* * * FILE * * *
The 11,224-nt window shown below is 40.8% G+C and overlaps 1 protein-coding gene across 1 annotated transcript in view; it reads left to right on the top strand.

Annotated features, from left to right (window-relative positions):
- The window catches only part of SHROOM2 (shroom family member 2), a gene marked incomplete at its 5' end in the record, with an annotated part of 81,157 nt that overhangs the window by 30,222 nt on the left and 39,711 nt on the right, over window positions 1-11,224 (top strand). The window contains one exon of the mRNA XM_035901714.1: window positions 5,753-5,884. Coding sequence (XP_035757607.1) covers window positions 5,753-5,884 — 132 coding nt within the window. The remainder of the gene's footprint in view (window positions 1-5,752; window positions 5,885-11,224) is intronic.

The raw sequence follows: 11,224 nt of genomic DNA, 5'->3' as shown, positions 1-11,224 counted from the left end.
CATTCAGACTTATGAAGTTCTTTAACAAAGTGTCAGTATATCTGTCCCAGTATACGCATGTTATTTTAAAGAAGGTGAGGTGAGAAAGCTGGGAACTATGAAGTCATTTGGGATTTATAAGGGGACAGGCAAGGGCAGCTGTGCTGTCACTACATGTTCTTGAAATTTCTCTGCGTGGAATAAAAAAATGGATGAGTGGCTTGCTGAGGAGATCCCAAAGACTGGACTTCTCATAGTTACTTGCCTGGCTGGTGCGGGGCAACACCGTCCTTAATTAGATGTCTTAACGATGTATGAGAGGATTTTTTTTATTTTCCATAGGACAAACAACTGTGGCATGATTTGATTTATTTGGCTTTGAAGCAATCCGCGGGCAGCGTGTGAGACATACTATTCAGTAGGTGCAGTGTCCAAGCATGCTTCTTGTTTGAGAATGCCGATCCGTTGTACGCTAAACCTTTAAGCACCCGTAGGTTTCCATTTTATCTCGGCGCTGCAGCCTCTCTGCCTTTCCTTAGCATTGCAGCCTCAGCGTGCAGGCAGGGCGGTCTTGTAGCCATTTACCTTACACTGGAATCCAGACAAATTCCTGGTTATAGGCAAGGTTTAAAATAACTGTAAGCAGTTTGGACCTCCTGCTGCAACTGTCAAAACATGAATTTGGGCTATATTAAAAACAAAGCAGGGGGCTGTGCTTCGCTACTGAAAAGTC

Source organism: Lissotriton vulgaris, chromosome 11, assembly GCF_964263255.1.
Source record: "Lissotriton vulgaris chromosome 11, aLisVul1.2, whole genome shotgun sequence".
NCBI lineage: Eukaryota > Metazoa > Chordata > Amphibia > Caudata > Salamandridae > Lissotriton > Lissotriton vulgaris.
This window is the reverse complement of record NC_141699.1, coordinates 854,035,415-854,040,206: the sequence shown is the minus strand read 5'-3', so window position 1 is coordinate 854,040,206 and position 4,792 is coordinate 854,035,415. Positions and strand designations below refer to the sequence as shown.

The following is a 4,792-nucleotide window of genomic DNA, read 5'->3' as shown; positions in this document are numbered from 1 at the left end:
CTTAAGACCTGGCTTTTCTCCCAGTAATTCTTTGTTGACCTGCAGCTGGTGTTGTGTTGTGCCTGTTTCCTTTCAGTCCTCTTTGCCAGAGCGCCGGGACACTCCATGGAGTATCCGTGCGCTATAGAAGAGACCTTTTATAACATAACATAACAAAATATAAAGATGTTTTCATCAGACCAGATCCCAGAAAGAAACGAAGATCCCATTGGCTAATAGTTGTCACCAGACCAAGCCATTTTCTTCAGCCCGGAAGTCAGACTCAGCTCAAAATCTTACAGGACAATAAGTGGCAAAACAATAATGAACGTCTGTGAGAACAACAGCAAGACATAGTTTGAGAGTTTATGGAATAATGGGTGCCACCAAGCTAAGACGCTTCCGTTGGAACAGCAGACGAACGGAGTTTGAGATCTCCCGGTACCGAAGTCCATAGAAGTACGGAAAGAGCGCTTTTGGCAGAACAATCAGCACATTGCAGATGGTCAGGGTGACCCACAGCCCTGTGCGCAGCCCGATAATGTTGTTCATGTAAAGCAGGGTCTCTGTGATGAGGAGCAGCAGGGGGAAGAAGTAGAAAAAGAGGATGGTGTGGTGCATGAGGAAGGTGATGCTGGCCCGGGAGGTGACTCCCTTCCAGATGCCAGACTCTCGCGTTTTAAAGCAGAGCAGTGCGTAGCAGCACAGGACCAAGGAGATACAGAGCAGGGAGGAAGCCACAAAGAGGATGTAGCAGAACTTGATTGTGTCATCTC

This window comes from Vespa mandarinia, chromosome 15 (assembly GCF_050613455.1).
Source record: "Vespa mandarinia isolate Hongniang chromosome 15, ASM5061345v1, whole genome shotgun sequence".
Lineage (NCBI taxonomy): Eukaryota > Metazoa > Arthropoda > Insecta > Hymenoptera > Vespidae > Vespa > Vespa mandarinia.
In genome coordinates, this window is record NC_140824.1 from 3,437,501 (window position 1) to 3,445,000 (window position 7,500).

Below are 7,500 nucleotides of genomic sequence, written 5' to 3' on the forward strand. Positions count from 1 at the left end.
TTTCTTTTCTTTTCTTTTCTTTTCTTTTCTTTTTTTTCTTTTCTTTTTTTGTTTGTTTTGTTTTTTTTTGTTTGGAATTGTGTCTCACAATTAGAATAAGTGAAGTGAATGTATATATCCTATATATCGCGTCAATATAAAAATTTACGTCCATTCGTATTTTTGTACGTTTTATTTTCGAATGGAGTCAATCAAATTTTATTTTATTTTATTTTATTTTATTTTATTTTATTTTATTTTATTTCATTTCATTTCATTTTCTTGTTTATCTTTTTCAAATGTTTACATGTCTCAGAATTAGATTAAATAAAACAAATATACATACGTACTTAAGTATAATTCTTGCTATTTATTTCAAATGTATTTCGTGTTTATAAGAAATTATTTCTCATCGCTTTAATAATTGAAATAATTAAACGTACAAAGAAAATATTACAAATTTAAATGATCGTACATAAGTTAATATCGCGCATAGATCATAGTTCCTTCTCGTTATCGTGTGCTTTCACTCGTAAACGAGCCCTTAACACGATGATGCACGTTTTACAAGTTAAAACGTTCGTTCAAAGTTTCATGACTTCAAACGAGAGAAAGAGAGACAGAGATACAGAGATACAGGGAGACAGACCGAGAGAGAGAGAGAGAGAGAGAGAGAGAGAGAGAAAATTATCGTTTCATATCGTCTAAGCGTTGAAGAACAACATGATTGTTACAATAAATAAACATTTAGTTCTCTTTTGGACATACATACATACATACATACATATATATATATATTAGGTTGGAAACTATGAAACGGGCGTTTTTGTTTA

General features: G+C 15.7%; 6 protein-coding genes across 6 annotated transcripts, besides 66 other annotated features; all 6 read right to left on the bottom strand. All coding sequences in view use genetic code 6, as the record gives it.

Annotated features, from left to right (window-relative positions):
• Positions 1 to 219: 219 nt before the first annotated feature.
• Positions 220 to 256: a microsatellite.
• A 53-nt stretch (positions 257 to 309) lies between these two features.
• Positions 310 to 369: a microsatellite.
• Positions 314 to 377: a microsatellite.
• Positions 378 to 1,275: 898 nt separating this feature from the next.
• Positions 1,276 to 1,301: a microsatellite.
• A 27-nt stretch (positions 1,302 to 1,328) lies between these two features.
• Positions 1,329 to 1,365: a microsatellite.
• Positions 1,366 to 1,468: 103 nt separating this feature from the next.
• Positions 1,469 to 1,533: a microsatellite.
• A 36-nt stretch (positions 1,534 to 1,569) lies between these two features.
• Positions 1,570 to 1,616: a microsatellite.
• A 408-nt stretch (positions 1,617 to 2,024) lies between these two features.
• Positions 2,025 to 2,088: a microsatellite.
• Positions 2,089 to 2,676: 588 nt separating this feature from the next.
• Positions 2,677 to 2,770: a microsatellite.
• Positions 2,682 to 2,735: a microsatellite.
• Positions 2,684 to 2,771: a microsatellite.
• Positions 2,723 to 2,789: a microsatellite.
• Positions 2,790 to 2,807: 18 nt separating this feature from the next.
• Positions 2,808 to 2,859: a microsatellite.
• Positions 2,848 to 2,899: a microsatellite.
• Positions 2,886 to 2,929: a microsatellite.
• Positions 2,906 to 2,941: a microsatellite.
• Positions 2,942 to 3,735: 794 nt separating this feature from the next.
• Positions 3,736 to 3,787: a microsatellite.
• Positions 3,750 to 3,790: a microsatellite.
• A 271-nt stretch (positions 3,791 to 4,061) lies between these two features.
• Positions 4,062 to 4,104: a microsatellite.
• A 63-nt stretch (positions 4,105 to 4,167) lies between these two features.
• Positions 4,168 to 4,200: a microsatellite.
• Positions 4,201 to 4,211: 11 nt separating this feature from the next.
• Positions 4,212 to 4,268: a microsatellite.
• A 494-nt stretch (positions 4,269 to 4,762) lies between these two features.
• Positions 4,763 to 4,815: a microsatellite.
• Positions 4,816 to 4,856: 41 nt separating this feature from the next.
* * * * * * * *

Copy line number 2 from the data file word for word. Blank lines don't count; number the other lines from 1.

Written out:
Annotated features, from left to right (window-relative positions):